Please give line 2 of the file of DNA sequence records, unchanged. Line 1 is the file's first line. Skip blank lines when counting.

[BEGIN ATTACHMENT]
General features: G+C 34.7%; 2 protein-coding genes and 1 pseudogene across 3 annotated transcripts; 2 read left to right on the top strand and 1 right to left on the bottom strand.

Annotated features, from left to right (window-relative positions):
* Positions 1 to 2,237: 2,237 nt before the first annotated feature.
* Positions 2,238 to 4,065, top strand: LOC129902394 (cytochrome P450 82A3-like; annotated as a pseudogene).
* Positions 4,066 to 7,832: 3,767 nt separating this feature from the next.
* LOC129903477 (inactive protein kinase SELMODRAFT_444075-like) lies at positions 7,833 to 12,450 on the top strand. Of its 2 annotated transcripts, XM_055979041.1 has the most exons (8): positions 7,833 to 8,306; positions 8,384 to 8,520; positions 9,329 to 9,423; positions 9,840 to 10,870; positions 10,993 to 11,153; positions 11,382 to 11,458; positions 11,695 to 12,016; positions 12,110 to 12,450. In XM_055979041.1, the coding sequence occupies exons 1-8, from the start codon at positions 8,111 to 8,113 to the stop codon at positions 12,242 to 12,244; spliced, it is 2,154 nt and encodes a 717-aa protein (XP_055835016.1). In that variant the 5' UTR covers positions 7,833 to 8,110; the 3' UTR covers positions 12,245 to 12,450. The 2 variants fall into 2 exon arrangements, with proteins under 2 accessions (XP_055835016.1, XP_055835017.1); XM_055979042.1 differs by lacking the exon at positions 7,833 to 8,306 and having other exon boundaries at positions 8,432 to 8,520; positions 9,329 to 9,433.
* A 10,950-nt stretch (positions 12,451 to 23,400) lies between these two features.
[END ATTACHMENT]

Annotated features, from left to right (window-relative positions):